Find the Taylor series of the given function at a = 0
$\displaystyle
f(x)=\frac{1}{(1-x)^2}
$
Your help is very appreciated!
It's been a while since I've done these, but let's give it a try.
$\displaystyle f(x)=\frac{1}{(1-x)^2}$
So now we need to start taking some derivatives, and see what kind of pattern shows up.
$\displaystyle f'(x) = \frac{2}{(1-x)^3}$
I can see a pattern now just from this derivative that a few things are going to happen. The sign is going to alternate each term, the power in the denominator will increase by 1, and the numerator will have a coefficient of (n+1)!, where n is the nth derivative.
So generally, $\displaystyle f^{n}(x) = \frac{(-1)^{n+1}(n+1)!}{(1-x)^{n+2}}$
I think that looks good, but I apologize if I messed up. Also what's nice is since you are doing this for a=0, the denominator will always be 1.
As for the rest of the Taylor formula...
$\displaystyle f(x) = \sum_{n=0}^{\infty} \frac{f^{n}(a)}{n!}(x-a)^n$
Can you take it from here?
Use the fact that the maclaurin series for $\displaystyle \frac{1}{1-x}=\sum_{n=0}^{\infty}x^n$
Now notice that $\displaystyle \frac{D[\frac{1}{1-x}]}{dx}=\frac{1}{(1-x)^2}$
Now that we have shown this relationship between $\displaystyle \frac{1}{1-x}$ and $\displaystyle \frac{1}{(1-x)^2}$ we can make the logical next step
Since the derivative of $\displaystyle \frac{1}{1-x}$ is $\displaystyle \frac{1}{(1-x)^2}$
and we know that $\displaystyle \frac{1}{1-x}=\sum_{n=0}^{\infty}x^n$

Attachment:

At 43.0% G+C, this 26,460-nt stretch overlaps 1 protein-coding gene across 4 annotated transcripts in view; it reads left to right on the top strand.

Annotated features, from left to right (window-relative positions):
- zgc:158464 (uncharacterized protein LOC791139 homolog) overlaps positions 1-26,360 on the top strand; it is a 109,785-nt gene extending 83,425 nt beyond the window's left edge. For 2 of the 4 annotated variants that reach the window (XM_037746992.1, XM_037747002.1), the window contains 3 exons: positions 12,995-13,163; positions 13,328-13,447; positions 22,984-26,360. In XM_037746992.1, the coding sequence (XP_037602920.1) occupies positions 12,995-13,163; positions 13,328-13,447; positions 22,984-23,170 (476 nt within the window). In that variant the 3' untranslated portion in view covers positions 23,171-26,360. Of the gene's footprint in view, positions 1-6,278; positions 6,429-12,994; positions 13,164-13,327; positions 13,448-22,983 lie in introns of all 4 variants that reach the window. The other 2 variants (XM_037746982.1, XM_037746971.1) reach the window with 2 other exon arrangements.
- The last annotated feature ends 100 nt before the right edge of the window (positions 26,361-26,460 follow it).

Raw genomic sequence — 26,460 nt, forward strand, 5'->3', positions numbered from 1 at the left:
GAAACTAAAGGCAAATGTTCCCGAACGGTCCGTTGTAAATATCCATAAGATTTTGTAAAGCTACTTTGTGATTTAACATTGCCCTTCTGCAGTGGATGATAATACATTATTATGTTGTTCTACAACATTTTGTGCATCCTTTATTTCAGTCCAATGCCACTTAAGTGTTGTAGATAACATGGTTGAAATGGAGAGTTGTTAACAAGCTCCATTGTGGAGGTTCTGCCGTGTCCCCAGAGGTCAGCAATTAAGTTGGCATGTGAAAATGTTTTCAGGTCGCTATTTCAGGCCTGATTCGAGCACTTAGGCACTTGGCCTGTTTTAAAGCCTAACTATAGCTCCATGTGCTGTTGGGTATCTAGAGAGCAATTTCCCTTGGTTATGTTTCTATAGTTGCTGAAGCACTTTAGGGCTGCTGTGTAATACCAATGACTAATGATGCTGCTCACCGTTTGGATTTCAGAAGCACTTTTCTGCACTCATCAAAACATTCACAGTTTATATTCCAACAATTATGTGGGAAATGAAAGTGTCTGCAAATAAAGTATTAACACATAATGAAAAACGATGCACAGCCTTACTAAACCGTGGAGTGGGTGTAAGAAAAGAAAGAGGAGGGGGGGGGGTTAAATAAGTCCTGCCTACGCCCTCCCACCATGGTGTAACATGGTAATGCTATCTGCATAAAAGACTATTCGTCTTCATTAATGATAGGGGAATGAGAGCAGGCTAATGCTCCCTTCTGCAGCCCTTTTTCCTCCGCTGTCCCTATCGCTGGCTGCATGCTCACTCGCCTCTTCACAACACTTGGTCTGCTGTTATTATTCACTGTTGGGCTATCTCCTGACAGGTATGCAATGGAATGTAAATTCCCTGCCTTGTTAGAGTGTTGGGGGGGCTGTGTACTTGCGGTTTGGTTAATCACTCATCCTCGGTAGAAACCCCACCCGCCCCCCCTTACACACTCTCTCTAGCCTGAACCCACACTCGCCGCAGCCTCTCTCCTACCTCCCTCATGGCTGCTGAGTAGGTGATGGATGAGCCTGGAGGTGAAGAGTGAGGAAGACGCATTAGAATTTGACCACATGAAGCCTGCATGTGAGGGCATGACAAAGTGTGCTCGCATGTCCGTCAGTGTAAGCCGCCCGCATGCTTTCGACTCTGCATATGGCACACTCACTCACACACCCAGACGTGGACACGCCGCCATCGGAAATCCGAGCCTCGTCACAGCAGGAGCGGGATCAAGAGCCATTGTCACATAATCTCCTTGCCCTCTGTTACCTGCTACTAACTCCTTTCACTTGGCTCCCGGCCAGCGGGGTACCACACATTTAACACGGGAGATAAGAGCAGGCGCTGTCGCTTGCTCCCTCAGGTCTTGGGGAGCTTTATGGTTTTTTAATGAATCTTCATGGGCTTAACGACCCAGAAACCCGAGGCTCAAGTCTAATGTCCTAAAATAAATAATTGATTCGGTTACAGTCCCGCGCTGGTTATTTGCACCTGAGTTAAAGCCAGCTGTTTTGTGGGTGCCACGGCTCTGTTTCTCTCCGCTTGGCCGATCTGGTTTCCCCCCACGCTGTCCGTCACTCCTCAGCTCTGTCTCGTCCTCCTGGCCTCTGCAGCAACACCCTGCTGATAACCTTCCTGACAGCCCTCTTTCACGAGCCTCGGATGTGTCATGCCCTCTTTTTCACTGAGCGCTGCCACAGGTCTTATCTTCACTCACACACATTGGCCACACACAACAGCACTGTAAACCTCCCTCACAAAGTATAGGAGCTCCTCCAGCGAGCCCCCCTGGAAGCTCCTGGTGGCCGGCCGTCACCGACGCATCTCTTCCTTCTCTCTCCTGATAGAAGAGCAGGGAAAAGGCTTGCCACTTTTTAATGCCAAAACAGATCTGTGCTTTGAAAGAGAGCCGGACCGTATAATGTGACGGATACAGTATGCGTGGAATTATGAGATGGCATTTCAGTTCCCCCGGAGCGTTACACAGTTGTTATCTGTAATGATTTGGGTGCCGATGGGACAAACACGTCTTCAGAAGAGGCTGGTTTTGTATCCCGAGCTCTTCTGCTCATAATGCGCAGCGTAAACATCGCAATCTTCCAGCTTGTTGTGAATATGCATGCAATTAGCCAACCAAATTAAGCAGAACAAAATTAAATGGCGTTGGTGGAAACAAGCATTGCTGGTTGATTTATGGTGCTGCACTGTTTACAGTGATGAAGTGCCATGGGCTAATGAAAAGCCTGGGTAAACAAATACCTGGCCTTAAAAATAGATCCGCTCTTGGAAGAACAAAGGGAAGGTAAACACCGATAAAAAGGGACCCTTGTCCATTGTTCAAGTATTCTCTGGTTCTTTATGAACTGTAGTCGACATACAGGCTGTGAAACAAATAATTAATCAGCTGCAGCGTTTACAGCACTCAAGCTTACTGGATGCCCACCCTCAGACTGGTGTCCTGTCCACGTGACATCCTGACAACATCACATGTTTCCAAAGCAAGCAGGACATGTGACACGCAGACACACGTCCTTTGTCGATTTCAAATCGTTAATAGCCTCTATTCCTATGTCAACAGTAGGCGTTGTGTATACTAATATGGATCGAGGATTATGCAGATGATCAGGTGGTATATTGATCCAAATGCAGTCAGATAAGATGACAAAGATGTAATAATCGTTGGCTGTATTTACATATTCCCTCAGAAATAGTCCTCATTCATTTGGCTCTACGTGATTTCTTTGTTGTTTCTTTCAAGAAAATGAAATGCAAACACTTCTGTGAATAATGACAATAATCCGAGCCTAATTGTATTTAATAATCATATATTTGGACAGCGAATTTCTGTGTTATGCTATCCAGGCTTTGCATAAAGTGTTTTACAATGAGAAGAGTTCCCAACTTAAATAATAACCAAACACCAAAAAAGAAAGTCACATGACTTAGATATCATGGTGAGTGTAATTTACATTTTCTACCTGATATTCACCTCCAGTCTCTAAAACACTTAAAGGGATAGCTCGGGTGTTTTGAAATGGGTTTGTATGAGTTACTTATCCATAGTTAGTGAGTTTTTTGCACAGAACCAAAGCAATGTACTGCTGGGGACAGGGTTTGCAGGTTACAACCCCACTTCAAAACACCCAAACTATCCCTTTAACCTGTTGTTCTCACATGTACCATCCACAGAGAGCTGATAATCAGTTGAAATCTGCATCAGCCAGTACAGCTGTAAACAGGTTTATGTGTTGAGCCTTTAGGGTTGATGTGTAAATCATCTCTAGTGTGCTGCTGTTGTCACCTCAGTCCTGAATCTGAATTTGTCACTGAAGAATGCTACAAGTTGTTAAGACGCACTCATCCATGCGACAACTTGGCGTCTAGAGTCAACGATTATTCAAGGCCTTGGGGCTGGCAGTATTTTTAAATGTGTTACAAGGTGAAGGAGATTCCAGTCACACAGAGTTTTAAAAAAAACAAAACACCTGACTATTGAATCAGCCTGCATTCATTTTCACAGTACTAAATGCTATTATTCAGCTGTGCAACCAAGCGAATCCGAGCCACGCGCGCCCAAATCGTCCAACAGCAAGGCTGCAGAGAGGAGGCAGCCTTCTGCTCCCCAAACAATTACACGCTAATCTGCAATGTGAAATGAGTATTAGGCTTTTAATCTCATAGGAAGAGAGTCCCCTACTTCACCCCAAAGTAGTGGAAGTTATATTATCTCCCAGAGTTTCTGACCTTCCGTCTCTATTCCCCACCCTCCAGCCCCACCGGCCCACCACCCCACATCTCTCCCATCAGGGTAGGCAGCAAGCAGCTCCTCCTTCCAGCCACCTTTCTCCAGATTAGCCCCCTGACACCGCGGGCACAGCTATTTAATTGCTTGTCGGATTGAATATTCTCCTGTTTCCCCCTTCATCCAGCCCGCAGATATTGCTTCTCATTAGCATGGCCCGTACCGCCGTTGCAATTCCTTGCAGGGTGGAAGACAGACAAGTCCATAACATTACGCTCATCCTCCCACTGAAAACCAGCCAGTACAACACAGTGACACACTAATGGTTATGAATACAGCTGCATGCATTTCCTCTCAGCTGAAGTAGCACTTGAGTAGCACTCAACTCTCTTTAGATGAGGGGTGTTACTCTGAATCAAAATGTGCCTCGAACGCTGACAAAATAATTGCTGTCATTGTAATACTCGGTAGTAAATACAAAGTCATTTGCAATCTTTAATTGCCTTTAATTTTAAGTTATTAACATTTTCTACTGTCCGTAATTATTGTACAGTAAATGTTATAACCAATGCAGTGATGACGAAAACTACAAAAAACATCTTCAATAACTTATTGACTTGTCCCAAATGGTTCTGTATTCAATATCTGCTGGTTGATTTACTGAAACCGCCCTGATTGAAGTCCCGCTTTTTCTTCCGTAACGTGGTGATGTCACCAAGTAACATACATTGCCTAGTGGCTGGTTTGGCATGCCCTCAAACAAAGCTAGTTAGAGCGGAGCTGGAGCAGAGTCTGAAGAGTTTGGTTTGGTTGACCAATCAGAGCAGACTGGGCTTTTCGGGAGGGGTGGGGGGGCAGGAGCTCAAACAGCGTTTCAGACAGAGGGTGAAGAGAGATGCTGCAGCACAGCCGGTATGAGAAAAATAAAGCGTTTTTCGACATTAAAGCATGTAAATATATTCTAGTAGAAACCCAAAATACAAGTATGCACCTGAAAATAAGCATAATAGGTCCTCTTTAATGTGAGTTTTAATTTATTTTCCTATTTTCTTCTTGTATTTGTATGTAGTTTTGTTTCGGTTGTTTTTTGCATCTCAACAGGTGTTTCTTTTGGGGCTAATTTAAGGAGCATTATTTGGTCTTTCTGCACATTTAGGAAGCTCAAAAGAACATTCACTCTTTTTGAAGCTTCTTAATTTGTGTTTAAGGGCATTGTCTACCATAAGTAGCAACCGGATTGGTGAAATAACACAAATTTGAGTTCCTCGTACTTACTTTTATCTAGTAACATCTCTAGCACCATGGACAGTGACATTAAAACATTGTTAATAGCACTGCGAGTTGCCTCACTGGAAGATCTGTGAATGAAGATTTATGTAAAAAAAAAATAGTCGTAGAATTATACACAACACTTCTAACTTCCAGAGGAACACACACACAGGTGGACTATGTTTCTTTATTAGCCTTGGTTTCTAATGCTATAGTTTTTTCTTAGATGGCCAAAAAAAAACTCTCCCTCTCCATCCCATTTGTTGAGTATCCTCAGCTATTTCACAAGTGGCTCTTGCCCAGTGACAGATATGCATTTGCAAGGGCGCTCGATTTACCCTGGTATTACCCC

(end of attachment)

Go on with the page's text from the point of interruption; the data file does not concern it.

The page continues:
THen it is logical to assume that the power series for $\displaystyle \frac{1}{(1-x)^2}$ is the derivative of $\displaystyle \sum_{n=0}^{\infty}x^n$
Which is $\displaystyle \sum_{n=1}^{\infty}nx^{n-1}$
But now that we have doen this we must also recall that taking the derivative of a series can change its endpoint behavior...so therefore we know this series converges on $\displaystyle (-1,1)$ because that is the radisu of convergence of $\displaystyle \sum_{n=0}^{\infty}x^{n}$
But now we must check -1 and 1
To do this we imput the two values...if we imput 1 we get
$\displaystyle \sum_{n=1}^{\infty}n1^{n-1}=\sum_{n=1}^{\infty}n$
and using the n-th term test we see that $\displaystyle \lim_{n\to\infty}n=\infty$
so this new series diverges at x=1
Now we must check when x=-1
Maknig the series $\displaystyle \sum_{n=1}^{\infty}n(-1)^{n-1}$
But we dont even have to check the Alternating series test because as we showed $\displaystyle \lim_{n\to\infty}a_n=\lim_{n\to\infty}n=\infty$
So the second prerequisite of the alternating series test has already failed so this series is divergent at x=-1
So we no know that the series is $\displaystyle \sum_{n=1}^{\infty}nx^{n-1}$ and is convergent on $\displaystyle (-1,1)$
Just for fun and to check $\displaystyle \frac{1}{(1-.5)^2}=4$
and $\displaystyle \sum_{n=1}^{\infty}n(.5)^{n-1}=4$
haha I know that was much more than was needed but I hoped it would be helpful in learning how to find these!
Mathstud